Intellectual Property Rights from Publicly Financed Research and Development Act, 2008 – The IPR Act
Intellectual Property Rights is without doubt a hot button topic. The main purpose of the IPR Act is to ensure that all intellectual property (IP) which emanates from State-financed research is identified, protected, utilised and commercialised for the benefit of all the people of the Republic. The IPR Act aims to provide a harmonized approach to the management of IP which emanates from institutions receiving public funding and to reward the creators of the IP through a benefit sharing agreement.
The institution (for example, universities, state organisations or private institutions receiving state grants) at which the IP is generated is also the owner of such IP, unless it decides that it does not want to retain the Intellectual Property Rights. If the institution elects not to retain ownership, the institution must notify the National Intellectual Property Management Office (NIPMO) of its decision, who then has a choice to become the owner of the IP on behalf of the State and to utilise the invention for the benefit of the people of the Republic. If NIPMO declines to become the new owner, the institution must give the creator(s) or inventor(s) of the IP the opportunity to apply for IP protection in his/her/their personal capacity. NIPMO may at any time demand an assignment of the Intellectual Property Rights to the State if such IP is not being commercialised by the institution.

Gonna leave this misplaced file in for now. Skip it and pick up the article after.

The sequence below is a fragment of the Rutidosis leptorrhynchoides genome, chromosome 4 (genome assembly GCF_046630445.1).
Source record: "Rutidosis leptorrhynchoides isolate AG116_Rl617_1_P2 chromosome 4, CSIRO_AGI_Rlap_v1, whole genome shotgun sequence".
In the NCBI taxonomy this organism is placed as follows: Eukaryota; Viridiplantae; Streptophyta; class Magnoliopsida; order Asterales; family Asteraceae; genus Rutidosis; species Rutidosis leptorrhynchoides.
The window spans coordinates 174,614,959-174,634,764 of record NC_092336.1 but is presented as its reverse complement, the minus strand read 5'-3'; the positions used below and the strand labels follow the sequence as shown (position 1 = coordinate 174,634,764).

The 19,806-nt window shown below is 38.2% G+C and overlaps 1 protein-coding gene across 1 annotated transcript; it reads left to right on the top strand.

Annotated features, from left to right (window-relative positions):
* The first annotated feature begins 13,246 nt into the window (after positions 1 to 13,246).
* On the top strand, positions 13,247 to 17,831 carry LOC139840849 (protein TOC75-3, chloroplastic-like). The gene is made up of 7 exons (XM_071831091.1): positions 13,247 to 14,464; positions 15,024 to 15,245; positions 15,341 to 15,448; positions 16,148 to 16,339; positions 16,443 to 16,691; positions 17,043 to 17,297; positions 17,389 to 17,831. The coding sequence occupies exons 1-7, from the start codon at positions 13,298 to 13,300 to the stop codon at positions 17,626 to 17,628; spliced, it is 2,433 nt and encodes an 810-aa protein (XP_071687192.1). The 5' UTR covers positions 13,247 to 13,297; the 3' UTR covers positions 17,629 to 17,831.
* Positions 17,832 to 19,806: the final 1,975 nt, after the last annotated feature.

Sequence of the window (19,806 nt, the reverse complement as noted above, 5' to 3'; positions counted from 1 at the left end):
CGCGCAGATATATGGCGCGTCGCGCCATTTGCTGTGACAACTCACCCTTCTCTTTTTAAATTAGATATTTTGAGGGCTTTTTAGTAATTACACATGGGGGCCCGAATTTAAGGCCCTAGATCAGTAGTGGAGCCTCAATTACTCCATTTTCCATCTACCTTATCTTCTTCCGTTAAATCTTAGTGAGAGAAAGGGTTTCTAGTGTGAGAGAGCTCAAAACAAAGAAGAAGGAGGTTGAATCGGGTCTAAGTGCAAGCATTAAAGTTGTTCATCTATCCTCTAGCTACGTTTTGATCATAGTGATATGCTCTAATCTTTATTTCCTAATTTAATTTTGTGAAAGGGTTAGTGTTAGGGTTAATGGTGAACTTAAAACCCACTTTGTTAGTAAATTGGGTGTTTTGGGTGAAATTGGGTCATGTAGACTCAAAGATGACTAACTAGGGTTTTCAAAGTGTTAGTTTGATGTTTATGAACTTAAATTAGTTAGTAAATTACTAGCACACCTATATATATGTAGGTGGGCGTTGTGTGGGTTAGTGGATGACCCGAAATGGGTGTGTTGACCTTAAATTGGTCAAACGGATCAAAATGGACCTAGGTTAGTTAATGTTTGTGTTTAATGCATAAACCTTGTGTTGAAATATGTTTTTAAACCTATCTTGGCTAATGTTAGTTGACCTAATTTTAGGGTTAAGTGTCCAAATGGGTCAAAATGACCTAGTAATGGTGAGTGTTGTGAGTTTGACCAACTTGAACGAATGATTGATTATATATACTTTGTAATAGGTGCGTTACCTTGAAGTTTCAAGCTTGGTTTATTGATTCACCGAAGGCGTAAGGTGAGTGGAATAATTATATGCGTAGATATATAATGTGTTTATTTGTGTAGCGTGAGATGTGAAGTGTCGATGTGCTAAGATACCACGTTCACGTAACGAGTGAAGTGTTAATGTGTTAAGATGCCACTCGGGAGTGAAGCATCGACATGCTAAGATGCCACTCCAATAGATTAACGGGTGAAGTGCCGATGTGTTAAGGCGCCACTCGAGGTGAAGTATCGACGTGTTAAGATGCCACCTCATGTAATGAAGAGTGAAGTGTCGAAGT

The institution must provide effective mechanisms for disclosure of IP, ensuring that the IP is protected, and managing commercialisation of the IP. For this purpose, the IPR Act provides for the establishment of a Technology Transfer Office (TTO), which must be staffed by personnel of the institution having the appropriate qualifications and experience in interdisciplinary fields to fulfil the functions of the TTO.
An important object of the IPR Act is that it provides for benefit-sharing of the profits that may emanate from publicly financed research. The IP creators are entitled to at least 20 percent of the first one million rand in revenue, and thereafter at least 30 percent of the net revenue which accrues to the institution by means of commercialisation of the IP by the institution. The IPR Act requires that the revenue which accrues to the institution may be utilised as the institution sees fit, as long as a portion of it goes towards further research and development, obtaining statutory protection of IP, and supporting the functions of the TTO.
Please contact us should you require additional information regarding the IPR Act and Intellectual Property Rights.